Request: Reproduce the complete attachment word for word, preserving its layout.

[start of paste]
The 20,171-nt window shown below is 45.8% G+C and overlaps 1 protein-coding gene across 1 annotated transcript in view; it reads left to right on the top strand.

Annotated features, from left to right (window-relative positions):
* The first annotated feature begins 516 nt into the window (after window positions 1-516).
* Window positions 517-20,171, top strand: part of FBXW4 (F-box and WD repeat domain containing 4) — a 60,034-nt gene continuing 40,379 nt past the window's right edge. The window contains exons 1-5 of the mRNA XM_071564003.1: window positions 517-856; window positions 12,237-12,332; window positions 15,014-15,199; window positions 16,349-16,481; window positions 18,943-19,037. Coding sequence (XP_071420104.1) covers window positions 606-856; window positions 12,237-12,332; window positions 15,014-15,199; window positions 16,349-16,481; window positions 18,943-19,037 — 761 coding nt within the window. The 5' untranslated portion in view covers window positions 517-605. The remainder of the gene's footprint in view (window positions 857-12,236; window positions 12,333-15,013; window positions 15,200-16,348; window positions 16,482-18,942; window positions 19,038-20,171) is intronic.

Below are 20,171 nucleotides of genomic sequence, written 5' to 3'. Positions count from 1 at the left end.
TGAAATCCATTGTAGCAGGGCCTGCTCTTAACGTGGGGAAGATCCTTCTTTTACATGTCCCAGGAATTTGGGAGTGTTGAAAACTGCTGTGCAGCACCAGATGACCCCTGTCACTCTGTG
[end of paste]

The 20,171-nt window shown below is 45.8% G+C and overlaps 1 protein-coding gene across 1 annotated transcript in view; it reads left to right on the top strand.

Annotated features, from left to right (window-relative positions):
* The first annotated feature begins 516 nt into the window (after window positions 1-516).
* Window positions 517-20,171, top strand: part of FBXW4 (F-box and WD repeat domain containing 4) — a 60,034-nt gene continuing 40,379 nt past the window's right edge. The window contains exons 1-5 of the mRNA XM_071564003.1: window positions 517-856; window positions 12,237-12,332; window positions 15,014-15,199; window positions 16,349-16,481; window positions 18,943-19,037. Coding sequence (XP_071420104.1) covers window positions 606-856; window positions 12,237-12,332; window positions 15,014-15,199; window positions 16,349-16,481; window positions 18,943-19,037 — 761 coding nt within the window. The 5' untranslated portion in view covers window positions 517-605. The remainder of the gene's footprint in view (window positions 857-12,236; window positions 12,333-15,013; window positions 15,200-16,348; window positions 16,482-18,942; window positions 19,038-20,171) is intronic.

Below are 20,171 nucleotides of genomic sequence, written 5' to 3'. Positions count from 1 at the left end.
TGAAATCCATTGTAGCAGGGCCTGCTCTTAACGTGGGGAAGATCCTTCTTTTACATGTCCCAGGAATTTGGGAGTGTTGAAAACTGCTGTGCAGCACCAGATGACCCCTGTCACTCTGTG